Physical activity during pregnancy and the postpartum period is effective in controlling depressive symptoms and improving the overall psychological well-being of pregnant women and new mothers, according to a systematic review recently published in Birth.
“Postpartum depression is a disorder with high prevalance among women — up to 15% of women are affected by the condition,” said Celia Álvarez-Bueno, MS, research scientist at the Health and Social Research Center, University of Castilla-La Mancha, in Ciudad Real, Spain, and study co-investigator in an email interview with Psychiatry Advisor.
A team of investigators from Spain and Chile searched 7 literature databases, including Science Direct, Cochrane Library Plus, PubMed, Web of Science, Scopus, EMBASE, and CINAHL, for studies analyzing the effects of physical activity on postpartum depression. Included in the meta-analysis were 12 randomized and nonrandomized controlled trials published between January 1990 and May 2016. The effects of physical activity interventions on postpartum depression were determined by calculating the pooled estimates of effect size and respective 95% confidence intervals.
“The most important finding of our study is that physical activity during and after pregnancy may reduce the occurrence of postpartum depression and mitigate the symptoms in women who suffer from this disorder,” said Álvarez-Bueno.
The effect size of physical activity interventions in women with postpartum depressive symptoms during pregnancy and the postpartum period was 0.41 (95% CI, 0.28-0.54). The pooled effect sizes were 0.67 (95% CI, 0.44-0.90) and 0.29 (95% CI, 0.14-0.45) in mothers who did and mothers who did not meet the criteria for postpartum depressive symptoms at baseline, respectively.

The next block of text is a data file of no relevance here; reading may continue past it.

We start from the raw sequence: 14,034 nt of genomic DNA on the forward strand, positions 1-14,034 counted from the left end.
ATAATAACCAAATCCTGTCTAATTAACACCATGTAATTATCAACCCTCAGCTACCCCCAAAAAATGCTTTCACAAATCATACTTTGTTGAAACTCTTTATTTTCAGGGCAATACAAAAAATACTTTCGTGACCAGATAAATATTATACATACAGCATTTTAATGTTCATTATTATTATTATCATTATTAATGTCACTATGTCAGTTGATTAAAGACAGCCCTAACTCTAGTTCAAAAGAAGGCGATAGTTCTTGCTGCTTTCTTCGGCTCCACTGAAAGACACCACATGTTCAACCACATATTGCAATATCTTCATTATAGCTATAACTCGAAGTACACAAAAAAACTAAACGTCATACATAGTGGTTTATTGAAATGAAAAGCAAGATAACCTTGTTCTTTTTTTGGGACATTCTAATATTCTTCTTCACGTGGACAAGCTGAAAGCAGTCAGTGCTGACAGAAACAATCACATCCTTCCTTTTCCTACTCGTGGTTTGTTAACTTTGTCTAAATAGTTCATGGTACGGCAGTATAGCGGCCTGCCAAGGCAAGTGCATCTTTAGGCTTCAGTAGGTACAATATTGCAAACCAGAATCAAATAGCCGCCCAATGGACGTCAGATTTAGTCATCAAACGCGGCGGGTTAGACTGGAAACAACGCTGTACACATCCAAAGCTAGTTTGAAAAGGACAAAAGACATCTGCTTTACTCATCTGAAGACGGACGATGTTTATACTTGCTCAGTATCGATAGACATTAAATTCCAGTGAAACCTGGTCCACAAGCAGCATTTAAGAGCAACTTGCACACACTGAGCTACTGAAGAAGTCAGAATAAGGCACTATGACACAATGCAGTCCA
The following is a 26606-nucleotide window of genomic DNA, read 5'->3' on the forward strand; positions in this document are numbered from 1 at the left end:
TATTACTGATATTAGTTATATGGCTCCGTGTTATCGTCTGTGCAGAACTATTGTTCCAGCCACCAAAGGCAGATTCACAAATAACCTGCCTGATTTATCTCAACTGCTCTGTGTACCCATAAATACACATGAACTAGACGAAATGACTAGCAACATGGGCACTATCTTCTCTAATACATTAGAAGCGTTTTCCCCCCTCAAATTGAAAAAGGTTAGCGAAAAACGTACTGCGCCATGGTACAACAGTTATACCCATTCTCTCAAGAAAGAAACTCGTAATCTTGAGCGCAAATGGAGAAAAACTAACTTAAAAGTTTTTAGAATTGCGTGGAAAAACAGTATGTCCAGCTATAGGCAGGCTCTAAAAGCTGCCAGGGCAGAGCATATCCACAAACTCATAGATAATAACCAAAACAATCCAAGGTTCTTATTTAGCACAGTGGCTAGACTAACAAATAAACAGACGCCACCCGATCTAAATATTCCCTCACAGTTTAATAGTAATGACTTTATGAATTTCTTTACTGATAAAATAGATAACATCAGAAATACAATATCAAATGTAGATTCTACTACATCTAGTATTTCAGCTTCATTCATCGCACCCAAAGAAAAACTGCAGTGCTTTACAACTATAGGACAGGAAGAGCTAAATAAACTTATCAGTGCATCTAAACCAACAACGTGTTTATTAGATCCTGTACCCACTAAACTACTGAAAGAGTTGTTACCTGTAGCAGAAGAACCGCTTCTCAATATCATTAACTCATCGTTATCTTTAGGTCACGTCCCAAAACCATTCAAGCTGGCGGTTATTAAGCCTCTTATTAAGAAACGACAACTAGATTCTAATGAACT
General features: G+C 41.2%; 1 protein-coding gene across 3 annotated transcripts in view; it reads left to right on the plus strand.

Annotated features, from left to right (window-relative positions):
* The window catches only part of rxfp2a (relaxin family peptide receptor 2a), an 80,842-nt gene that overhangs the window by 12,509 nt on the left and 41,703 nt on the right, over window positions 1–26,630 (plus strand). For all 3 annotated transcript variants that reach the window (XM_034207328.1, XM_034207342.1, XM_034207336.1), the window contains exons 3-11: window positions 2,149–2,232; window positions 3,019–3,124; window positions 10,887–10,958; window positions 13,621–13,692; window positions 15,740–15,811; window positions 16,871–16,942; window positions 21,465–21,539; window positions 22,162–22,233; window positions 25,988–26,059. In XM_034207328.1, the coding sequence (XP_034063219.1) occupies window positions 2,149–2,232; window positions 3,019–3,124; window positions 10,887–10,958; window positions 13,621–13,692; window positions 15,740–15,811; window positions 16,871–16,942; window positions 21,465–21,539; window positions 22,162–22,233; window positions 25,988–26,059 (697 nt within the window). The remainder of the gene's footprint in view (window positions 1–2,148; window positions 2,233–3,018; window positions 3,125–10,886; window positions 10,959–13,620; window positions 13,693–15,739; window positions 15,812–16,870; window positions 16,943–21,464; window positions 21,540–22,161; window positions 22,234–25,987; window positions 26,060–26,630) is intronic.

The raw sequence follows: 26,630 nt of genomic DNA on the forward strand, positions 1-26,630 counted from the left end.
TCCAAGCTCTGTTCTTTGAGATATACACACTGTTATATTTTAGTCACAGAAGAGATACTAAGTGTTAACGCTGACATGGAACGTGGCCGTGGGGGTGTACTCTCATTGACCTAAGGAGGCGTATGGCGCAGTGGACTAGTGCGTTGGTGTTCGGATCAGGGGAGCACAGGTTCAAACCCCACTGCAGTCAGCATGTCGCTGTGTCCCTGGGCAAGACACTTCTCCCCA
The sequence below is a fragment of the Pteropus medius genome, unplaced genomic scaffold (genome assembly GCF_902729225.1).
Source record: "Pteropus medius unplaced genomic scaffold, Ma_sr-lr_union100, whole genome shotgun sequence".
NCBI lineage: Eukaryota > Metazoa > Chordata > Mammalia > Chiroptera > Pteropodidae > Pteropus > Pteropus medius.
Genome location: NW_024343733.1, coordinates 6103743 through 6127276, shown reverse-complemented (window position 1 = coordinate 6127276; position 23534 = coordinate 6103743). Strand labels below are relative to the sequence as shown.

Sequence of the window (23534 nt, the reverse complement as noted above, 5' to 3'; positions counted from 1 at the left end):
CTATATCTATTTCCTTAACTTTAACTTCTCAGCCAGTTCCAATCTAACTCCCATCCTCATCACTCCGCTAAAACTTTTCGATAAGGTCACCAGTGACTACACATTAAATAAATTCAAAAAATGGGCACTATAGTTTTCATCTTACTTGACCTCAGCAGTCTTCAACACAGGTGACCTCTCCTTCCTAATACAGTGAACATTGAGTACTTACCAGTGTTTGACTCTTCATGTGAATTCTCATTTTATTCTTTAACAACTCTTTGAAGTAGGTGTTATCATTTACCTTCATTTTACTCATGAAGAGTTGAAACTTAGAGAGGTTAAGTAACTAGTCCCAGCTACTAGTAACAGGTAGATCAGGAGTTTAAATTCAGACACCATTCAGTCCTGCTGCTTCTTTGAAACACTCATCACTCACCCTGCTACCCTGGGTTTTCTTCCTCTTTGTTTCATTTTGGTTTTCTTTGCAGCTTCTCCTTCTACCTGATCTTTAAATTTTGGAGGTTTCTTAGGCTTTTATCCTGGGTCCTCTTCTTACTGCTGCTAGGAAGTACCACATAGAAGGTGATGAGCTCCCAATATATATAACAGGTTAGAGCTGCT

The symptoms of postpartum depression include irritability, panic attacks, obsessive thoughts, guilt, excessive fatigue, fear of harming the baby, and an overall loss of interest in daily activities. When these symptoms become severe, there is a significant impact on the quality of life of both the mother and the baby.
“The negative consequences of these symptoms affect not only the mother, but also the child, who may suffer poorer emotional and cognitive development,” explained Álvarez-Bueno, who added that “Although the study could not exactly quantify the number of gestational depression episodes that could be prevented by the physical activity, it confirmed a positive and direct relationship between exercise and prevention of postpartum depression.”
Based on the overall findings, she concluded that “each woman should strive to find a type of physical activity that is suitable for her fitness level and particular circumstances.”
Poyatos-León R, García-Hermoso A, Sanabria-Martínez G, et al. Effects of exercise-based interventions on postpartum depression: A meta-analysis of randomized controlled trials [published online June 7, 2017]. Birth. doi:10.1111/birt.12294